This week we’ll start with the quiz Flight Instruments 1 to review what we did last week. I would welcome suggestions on how to correct the last question.
Then we will start Air Law.
Both Air Law 1 and Flight Instruments 1 are up on the site.
See you Tuesday,
It was great to meet you all two weeks ago. I am looking forward to seeing you again on Tuesday.
We’ll start with a quiz on the material you have been learning with Tarek. If you want to look at it ahead of time, please do – it’s right here on the site under Chris’Quizzes – Aerodynamics 1.
The quiz will be a regular feature. We’ll spend twenty minutes at the start of class finding the answers by consensus.
Then we’ll move on to the new material – this week, regulations: the CARS. I hope you all have the CARS Index Page bookmarked.
See you Tuesday,
Hello Class of 2016-17,
Tomorrow we will review last week’s work and cover the remainder of Theory of Flight: Stability, Control, and Load Factor/G.
We hoping to welcome Maria as a new classmate.
See you tomorrow,
p.s. this week’s quiz is up on the site
Hello Class of 2016-17,
This Tuesday (October 18) we will cover the second half of Air Law., including the right of way provisions of CAR 602.19.
The quiz on last week’s work is up on the site.
See you Tuesday,
Hello Class of 2016-2017: Maxime, Niyazali, Douglas, Paul, Ella, Benjamin, Sylvain, and Pierre,
This week I am starting a new series of pages, featuring the class quizzes. These will be available (hopefully) a few days before the class. You will find them under Chris’s Quizzes.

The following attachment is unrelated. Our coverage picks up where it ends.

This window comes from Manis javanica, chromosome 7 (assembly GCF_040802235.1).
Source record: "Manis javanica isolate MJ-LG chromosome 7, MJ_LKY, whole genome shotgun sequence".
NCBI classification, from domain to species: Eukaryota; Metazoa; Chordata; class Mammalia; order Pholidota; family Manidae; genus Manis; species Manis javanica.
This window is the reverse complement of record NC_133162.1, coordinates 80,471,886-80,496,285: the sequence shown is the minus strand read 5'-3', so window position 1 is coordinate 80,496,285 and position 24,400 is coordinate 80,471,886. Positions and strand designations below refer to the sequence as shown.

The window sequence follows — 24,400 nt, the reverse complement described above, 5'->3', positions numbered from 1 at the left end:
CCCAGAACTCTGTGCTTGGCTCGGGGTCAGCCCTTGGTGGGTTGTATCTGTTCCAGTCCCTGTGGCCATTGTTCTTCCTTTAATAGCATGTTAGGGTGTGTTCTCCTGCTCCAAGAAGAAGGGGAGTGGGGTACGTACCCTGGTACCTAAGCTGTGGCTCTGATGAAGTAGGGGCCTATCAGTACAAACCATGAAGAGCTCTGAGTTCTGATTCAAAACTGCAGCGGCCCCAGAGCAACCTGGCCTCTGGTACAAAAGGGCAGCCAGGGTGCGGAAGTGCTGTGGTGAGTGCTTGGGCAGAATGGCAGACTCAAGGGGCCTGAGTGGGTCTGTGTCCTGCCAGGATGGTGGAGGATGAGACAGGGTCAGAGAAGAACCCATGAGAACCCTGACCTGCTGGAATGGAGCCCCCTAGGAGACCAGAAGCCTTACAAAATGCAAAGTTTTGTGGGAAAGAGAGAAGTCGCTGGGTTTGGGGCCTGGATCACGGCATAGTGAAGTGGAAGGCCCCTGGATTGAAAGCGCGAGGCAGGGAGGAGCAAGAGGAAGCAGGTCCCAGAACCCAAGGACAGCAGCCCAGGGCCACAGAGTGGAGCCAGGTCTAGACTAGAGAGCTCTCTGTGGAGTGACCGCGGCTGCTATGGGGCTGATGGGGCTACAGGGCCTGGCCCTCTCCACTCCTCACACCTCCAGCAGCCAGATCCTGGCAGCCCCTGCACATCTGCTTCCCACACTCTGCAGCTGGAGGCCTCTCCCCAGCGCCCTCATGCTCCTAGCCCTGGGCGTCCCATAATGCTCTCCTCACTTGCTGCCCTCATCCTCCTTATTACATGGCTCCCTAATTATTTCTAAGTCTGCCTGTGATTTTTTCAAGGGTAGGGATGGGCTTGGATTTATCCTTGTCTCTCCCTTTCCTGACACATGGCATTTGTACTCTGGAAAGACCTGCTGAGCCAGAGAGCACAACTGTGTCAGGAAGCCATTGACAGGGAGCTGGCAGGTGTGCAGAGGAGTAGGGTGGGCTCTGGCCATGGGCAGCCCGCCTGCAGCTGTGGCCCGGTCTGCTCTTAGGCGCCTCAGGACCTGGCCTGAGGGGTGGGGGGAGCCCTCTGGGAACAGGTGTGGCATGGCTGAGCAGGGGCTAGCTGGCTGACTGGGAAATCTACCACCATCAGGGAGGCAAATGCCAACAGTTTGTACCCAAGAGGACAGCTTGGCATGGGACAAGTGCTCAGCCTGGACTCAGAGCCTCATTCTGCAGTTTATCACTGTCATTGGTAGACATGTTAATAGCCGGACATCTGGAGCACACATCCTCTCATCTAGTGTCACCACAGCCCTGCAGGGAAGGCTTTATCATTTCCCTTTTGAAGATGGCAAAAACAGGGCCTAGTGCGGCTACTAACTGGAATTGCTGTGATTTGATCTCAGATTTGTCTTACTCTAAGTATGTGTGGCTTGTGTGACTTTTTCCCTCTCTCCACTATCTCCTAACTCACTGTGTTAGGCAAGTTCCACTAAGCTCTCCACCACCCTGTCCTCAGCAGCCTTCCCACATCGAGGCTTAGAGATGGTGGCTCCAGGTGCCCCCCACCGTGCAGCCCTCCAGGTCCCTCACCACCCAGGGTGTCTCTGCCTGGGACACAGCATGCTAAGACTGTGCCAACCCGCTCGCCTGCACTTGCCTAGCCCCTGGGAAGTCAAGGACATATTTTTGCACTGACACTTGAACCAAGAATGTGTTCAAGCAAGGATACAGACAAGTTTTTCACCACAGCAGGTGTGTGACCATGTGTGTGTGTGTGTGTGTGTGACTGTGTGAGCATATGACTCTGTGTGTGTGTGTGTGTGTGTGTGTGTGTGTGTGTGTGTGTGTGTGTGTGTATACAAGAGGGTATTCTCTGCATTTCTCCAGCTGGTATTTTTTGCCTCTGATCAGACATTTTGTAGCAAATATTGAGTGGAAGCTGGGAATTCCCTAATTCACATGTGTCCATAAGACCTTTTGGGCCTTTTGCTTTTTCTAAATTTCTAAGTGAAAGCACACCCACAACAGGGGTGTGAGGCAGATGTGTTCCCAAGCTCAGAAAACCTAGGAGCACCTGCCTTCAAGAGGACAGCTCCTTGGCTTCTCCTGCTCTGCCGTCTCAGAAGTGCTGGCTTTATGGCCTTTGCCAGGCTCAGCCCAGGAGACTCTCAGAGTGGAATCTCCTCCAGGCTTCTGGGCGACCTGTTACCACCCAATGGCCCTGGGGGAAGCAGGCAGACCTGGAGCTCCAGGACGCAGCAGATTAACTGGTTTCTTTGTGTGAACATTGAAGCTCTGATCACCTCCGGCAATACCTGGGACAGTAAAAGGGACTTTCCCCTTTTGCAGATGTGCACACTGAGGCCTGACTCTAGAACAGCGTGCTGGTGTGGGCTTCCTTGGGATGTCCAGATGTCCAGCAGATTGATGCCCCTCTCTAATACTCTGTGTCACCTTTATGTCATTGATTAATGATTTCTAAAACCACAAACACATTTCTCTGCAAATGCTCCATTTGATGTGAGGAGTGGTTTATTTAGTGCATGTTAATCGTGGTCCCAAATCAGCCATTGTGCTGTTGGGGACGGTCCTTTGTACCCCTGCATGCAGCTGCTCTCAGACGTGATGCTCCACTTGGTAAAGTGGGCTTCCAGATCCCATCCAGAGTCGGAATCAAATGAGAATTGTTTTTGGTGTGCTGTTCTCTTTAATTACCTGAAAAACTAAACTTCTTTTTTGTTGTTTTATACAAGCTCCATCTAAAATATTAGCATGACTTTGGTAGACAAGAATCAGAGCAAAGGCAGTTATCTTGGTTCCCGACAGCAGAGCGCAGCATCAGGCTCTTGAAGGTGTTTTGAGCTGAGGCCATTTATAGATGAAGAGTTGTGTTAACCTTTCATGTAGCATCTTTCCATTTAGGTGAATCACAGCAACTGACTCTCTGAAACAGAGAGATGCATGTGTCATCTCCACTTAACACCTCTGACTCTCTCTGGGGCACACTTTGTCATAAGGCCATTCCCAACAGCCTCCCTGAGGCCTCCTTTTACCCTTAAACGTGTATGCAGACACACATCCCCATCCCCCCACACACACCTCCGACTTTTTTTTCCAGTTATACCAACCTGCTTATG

Have a great Thanksgiving, and see you Tuesday!
Greetings Class of 2016,
We are ready for graduation!
Of course, there is the dreaded final exam. We will do the exam in class on May 3. But fear not: it will be open book! If you have a Pratt laptop that can receive the internet, bring it along so you can go to your (bookmarked) CARS Index Page. If you have notes, bring them and use them. I’ll have copies of the AIM in English and French available as reference.
The downside is there is a time limit: 1 hour 20 minutes. There are 100 questions on the exam, but we will do only the first 80 in that 1:20, so that’s 1 minute per question.
Then we’ll take a break while I mark the exams. After break, we’ll do the flight planning together and answer the remaining 20 questions.
That’s the basic outline of the class. Is there time pressure? Big time! But we’ll do the best we can. And at the end of class I’ll give you a sheet with the references for the questions, and commentaries on some of them. Then (hopefully) I’ll get all that up on the site.
Hello, Class of 2015-16
A reminder that we are meeting a week from today (Apr 19) to review topics of your choosing.
Patrice has suggested we go over what has to happen before you can go solo. That’s a good idea, and one of the hurdles is passing the PSTAR (90% corrected to 100%).
The first reference for PSTAR is TP11919EN, Student Pilot reference guide, et TP11919F en français.
I just bought a Transport Canada approved app for iPhone for studying for the PSTAR. It is the PSTAR Exam APP et c’est bilingue.